Jared Leto: Transmisogynist? By Alexandra Ferguson

Jared Leto
Jared Leto

Jared Leto is, indeed, that guy from My So Called Life, and more recently, lead singer of the band 30 Seconds to Mars. However, this year Leto has hit headlines for winning a Golden Globe and an Oscar for his supporting role in Jean-Marc Vallee’s film, Dallas Buyers Club (2013) alongside Hollywood veteran Matthew McConaughey.

As chuffed as he might be with his award success, Leto has faced a serious backlash from certain public circles for his casting as the transgender character, Rayon. which has made him a winner in the eyes of the Hollywood elite. Why? Because he is a cisgender, heterosexual male.

Groups such as Guerrilla Feminism have been following the reaction of the transgender community closely, and confirming their outrage that such an important role was not played by a transgender actor. Laverne Cox, who is best known for her role in Netflix original series Orange is the New Black, has been a particular favourite and is very open about her life as a transgender woman.

Aside from his casting, what first ruffled feathers was Leto’s acceptance speech for his Best Supporting Actor Golden Globe award back in January (as reported by Salon.com ) when his only real mention of his preparation for the role was that he waxed his entire body. It seems a little pathetic that he felt this was the most relevant comment to make about a character so rarely seen in award nominated movies.

It’s also worth saying that neither Leto or McConaughey mentioned AIDS in their acceptance speeches at the Golden Globes. It’s fairly transparent that neither actor has truly understood the depth of the story they were telling; which is even more sad when you remember the film is based on actual events and real lives.

And that’s the point. As heroic as it is to bring such an incredible story to the big screen and into the consciousness of so many

Leto as Rayon in Dallas Buyers Club
Leto as Rayon in Dallas Buyers Club (2013)

audience members, it only highlights the ignorance of so many when it comes to the transgender community. There were even journalists who referred to Rayon’s character as a transvestite. This is pretty much the equivalent of seeing someone with black skin and assuming they are from Africa.

The controversy of Leto’s casting has at least opened up a dialogue not only about the acceptance and recognition of the transgender community, but also about the representation of all of us in the media; in particular Hollywood. The question is: does it really matter that a famous, cisgender, heterosexual male was cast as Rayon?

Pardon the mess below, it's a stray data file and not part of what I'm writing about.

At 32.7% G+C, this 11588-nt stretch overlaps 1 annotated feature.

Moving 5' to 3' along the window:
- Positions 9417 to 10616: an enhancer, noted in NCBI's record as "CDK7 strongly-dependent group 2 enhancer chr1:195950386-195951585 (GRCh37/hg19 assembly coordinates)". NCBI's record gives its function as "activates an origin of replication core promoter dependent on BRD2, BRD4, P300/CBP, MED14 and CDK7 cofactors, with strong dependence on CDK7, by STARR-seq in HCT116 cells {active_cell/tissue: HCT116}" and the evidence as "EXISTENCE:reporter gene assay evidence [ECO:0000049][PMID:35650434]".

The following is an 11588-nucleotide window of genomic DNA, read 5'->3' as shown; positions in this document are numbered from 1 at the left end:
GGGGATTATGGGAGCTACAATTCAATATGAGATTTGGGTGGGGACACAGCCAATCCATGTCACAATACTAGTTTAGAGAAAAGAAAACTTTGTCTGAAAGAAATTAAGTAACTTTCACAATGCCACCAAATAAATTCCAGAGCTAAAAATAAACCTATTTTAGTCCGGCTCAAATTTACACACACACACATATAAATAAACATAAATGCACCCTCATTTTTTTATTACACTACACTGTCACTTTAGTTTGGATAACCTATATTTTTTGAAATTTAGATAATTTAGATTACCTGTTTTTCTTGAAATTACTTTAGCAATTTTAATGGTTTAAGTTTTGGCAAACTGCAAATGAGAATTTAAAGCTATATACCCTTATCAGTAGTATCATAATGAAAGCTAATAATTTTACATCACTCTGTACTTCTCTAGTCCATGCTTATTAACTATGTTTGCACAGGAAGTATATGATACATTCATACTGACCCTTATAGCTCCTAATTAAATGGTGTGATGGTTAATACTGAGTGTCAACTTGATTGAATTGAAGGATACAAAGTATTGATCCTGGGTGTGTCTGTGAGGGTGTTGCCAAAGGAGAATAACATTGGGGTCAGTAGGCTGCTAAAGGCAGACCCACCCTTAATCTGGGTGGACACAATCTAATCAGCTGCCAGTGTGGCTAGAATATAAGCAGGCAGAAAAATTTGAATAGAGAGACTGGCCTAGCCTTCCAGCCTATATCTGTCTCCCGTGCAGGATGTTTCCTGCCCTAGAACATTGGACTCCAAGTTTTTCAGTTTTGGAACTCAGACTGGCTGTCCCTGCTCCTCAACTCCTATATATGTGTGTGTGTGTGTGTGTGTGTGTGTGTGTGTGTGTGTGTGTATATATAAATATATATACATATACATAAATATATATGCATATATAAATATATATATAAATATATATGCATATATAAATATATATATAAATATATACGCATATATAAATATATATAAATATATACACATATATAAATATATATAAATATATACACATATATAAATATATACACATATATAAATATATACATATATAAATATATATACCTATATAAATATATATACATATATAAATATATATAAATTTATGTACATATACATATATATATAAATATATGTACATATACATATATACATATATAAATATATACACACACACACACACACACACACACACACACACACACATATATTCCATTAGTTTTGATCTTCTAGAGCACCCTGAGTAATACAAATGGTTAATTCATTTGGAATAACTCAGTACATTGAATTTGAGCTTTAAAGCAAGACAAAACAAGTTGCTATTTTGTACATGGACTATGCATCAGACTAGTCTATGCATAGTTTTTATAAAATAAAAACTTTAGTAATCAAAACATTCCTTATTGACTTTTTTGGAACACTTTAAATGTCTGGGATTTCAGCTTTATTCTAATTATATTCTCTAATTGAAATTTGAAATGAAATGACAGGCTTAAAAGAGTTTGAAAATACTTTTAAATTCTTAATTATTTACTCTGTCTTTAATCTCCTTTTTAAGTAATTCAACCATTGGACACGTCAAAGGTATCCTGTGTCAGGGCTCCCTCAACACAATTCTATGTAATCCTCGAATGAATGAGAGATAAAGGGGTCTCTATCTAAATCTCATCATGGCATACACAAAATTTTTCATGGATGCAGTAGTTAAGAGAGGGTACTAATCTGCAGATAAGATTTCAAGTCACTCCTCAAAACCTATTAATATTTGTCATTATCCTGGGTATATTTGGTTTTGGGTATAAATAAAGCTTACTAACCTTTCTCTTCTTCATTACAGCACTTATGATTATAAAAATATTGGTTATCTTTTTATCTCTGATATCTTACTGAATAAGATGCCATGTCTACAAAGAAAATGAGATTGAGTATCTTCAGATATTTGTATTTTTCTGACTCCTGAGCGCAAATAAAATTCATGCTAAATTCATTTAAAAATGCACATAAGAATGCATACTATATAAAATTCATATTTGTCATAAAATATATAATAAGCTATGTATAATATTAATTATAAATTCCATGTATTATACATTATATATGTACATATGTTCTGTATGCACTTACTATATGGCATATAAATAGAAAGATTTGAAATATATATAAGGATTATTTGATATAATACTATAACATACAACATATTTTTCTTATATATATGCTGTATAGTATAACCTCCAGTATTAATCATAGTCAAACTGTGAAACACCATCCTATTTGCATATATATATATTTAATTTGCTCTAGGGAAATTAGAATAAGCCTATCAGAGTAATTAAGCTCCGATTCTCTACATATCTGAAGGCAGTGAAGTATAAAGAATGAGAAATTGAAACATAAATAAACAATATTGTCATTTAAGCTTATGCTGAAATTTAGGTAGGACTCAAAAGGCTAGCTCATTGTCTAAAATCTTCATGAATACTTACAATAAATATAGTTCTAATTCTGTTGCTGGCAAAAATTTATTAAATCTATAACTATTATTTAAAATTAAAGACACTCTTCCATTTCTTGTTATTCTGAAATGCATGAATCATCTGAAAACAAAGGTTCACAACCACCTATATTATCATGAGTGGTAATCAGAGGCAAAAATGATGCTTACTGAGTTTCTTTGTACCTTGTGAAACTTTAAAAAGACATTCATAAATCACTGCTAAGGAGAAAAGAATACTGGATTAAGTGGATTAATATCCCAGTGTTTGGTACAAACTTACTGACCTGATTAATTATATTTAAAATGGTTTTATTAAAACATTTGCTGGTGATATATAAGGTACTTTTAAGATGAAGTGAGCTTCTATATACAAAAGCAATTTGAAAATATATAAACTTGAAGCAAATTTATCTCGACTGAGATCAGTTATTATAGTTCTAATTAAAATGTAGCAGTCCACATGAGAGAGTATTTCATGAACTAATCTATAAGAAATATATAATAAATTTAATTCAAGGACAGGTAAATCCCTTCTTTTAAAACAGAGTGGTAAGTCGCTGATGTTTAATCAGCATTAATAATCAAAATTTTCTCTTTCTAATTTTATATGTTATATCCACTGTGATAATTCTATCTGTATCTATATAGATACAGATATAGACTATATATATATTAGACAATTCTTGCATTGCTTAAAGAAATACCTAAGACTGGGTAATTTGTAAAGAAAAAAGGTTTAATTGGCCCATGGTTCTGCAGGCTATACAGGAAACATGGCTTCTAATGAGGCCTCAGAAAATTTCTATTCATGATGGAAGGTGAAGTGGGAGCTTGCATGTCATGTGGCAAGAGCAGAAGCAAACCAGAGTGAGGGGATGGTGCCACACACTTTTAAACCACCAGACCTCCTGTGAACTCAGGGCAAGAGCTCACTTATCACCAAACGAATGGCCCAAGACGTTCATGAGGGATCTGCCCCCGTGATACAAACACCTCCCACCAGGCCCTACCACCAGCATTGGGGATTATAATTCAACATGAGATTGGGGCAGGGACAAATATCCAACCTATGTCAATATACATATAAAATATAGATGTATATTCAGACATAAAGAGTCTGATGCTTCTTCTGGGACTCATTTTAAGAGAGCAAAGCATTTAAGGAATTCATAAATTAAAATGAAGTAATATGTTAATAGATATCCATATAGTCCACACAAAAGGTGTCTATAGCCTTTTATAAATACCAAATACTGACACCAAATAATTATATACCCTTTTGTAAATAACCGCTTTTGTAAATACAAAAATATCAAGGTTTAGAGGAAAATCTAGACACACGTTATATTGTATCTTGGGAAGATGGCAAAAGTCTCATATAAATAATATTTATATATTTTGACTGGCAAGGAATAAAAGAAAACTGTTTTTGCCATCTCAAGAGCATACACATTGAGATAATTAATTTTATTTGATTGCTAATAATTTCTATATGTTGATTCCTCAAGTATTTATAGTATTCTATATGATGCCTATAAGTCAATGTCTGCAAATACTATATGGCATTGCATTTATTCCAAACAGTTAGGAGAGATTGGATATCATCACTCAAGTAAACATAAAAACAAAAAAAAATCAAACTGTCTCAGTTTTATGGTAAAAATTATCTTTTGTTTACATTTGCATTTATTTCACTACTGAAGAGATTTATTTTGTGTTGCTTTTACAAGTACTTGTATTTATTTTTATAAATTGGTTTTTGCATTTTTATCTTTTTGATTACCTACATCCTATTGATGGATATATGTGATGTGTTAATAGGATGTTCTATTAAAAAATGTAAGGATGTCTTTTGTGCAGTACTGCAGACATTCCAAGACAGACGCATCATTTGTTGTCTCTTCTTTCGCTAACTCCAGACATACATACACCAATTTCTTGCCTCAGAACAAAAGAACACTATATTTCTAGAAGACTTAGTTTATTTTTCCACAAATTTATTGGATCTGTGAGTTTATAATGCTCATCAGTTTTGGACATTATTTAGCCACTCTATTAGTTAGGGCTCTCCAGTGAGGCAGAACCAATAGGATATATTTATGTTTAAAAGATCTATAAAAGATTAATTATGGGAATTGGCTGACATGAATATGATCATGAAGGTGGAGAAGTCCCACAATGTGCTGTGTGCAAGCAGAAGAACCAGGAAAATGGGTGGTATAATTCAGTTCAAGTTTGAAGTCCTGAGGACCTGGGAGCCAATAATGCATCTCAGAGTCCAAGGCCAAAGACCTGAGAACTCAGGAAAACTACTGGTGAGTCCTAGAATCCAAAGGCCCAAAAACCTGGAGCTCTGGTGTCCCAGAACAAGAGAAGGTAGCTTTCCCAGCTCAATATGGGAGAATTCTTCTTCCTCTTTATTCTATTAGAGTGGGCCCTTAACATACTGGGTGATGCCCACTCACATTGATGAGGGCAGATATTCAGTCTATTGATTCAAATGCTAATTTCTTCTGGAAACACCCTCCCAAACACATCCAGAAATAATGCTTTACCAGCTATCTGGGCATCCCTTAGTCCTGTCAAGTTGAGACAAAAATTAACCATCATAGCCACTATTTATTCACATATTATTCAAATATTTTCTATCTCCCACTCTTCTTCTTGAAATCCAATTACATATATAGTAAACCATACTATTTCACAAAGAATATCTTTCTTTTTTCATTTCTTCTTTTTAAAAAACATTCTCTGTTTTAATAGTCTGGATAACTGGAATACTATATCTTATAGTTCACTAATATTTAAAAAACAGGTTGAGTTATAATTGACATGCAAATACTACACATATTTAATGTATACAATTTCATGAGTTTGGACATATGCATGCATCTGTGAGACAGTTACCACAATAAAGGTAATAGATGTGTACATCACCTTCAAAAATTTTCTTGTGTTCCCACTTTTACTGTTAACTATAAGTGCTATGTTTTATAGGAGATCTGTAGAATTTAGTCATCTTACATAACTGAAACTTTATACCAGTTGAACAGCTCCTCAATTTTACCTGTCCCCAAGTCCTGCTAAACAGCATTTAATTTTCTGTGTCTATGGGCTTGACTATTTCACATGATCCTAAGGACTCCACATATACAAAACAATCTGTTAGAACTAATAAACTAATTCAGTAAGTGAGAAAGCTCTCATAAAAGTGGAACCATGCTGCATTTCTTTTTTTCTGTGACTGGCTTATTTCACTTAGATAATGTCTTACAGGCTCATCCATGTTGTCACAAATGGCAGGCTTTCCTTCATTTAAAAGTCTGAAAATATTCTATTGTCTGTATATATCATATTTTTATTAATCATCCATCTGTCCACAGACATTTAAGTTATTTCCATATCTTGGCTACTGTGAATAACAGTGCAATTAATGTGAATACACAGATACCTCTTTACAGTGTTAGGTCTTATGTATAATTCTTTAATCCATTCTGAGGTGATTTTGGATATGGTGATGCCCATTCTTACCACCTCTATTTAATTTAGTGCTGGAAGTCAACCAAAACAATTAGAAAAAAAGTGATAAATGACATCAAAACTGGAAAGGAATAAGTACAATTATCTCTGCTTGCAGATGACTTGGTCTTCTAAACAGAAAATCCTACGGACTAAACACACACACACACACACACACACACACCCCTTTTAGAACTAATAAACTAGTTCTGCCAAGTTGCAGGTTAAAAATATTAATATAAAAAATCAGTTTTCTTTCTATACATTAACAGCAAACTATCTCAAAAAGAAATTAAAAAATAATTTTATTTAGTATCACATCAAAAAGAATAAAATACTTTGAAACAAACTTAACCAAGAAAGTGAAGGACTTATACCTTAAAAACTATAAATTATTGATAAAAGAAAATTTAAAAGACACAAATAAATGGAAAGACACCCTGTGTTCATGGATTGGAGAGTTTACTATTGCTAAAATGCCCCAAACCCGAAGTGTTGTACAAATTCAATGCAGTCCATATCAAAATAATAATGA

On one hand, no, it doesn’t. Acting is his job and the focus should be on the quality of his performance, not the person he is in real life. If he can effectively and authentically represent the character and their story for a modern audience, surely this is the most important thing?

Maybe.

But he would have made a much bigger difference by using the role and his influence to give a voice to a group of people who are painfully mis/unrepresented by the media. As this isn’t the choice he made, it does feel like he is cashing in on the suffering of others and calling it art – but this wouldn’t exactly be a new low for the glitz of the Hollywood system.

On the other hand, it does matter. In the same way as disabled actors are rarely cast in the roles of disabled characters, which are instead played by able-bodied (probably famous) actors. How can people be accepted by society for who they are when they are not seen? The media controls the majority of images we consume, and without publications just like this one, all we would see are ‘attractive’, able-bodied, slim people who are selling us something. The media chooses to hide anyone who could be a threat to these ideals.

Transgender actress, Laverne Cox
Transgender actress, Laverne Cox

Things are changing, but extremely slowly and certainly not for communities like the disabled or transgender. This attitude in the media makes these communities even more ‘abnormal’ because when they are seen as part of the wider public, they don’t fit into any category the public can understand.

This should never have to be the case for anyone.

We are all just people, and this is one reason why I feel slightly sorry for Leto. To him it was just a job, and despite the backlash, there are members of the transgender community who think he does deserve those awards. He just completely underestimated the importance of what he was doing and wasted an incredible opportunity to embrace the transgender community and encourage the casting of transgender actors for future roles. The problem is, if it has been a transgender actor in the first place, this is something they would have done without question.

It is a long battle for recognition, appreciation and acceptance for any group of people who don’t fit the Hollywood celebrity ideal.

What they don’t understand is – we don’t want to fit, and we never will.

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